Matchday 24 saw European giants Porto host a revitalised Rio Ave in the Primeira Liga. It was another eagerly-anticipated clash with Porto sitting one point above rivals Benfica, who they beat 3-2 just weeks before. After bowing out of the UEFA Champions League qualifying rounds early on in the season, the main focus was to push for a 29th league title. Now at the club since his return from Ligue 1 side Nantes in 2017, it was vital for Sérgio Conceição to bring success to the club he once played for.
Carlos Carvahal’s return to management from the English Football League has been successful so far in Portugal, as he looks to guide Rio Ave to Europa League qualification. The club has had a two-season absence from European football but currently sit in fifth place with only one defeat in 11 previous outings.
Despite the hosts creating better opportunities, Rio Ave were able to leave Porto with a share of the points. Porto dominated the early spell of possession and took the lead through Chancel Mbemba after 18 minutes, as a rebounded effort from a corner was scored by the central defender, which was his first of the campaign.
After the early goal, Rio Ave began to retain possession and dictate play through the thirds. The equaliser came in the 32nd minute after a well-worked possession-based goal from Iranian international Mehdi Taremi. VAR ruled out what would have been a 78th-minute winner for Porto after Tiquinho Soares was deemed to be offside from the rebound.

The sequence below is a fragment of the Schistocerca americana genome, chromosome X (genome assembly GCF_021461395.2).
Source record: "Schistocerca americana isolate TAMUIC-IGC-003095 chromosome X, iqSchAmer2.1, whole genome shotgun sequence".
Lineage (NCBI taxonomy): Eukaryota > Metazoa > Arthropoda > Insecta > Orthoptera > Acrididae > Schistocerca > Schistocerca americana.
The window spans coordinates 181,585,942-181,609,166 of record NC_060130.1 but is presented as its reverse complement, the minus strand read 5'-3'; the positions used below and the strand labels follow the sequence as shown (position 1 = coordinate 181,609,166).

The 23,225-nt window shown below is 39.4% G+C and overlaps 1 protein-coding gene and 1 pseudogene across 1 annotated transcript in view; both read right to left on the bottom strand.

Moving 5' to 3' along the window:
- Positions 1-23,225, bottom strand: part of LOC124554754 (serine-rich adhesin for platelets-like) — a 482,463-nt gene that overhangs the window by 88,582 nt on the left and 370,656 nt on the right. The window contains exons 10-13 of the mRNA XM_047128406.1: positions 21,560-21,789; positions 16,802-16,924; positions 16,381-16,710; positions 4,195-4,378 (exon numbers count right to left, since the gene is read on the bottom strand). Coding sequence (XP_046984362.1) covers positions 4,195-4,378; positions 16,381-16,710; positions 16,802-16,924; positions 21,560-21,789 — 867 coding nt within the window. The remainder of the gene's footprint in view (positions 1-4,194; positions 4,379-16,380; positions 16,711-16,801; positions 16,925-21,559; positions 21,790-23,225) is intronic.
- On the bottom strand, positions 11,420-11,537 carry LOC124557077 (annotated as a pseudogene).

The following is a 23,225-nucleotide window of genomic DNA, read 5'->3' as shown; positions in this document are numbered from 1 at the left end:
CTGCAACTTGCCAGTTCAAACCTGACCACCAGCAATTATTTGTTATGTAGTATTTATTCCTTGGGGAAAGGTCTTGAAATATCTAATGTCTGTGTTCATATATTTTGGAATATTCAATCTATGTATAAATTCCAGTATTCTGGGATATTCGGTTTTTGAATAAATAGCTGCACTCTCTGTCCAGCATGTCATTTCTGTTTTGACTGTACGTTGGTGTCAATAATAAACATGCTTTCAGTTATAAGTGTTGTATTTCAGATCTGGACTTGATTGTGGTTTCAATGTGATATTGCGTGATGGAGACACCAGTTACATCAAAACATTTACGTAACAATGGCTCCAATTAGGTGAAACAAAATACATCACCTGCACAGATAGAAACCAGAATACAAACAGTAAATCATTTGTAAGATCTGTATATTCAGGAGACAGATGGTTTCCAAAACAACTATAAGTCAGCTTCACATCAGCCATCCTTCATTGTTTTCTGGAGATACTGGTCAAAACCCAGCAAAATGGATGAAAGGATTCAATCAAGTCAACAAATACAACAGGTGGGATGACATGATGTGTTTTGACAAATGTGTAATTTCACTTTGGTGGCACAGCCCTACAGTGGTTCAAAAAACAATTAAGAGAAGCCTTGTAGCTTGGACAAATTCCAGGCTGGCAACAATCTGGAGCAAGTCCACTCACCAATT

Porto lined up in a 4-2-3-1 formation making one change from the previous 2-0 victory away at Santa Clara. Shoya Nakajima returned to the starting line up in place of Wilson Manafá as an attacking midfielder. The more attacking Jesús Manuel Corona was pushed into right-back, giving Porto more of an attacking threat in possession. This allowed the Brazilian midfielder Otávio Monteiro the opportunity to receive in the half-space between the lines and create attacking overloads.
Carlos Carvahal’s Rio Ave altered their approach from the previous outing of a 0-0 draw at home to Belenenses. They moved from a 4-3-3 to a 5-4-1, with Lucas Piazon, Pedro Amaral, and Nélson Monte coming into the starting lineup. The two teams had brought different approaches to the fixture, here is an analysis on how the systems differ.
Porto’s fluidity in the build-up
Sérgio Conceição’s Porto were very organised in their build-up play, as they looked to penetrate centrally between the lines. In this case, Danilo Pereira, either of the two Porto pivots would receive deep between the central defenders. The full-backs gave the side width to stretch the Rio Ave wing-backs and allow the wingers to come into central areas to receive in the half-space.
This creates an overload centrally, with Nakajima also looking to combine in between the two Rio Ave holding midfielders. Porto’s second pivot Sérgio Oliveira will look to receive in front of the opposition midfield and entice the press, so as to create passing lines in behind.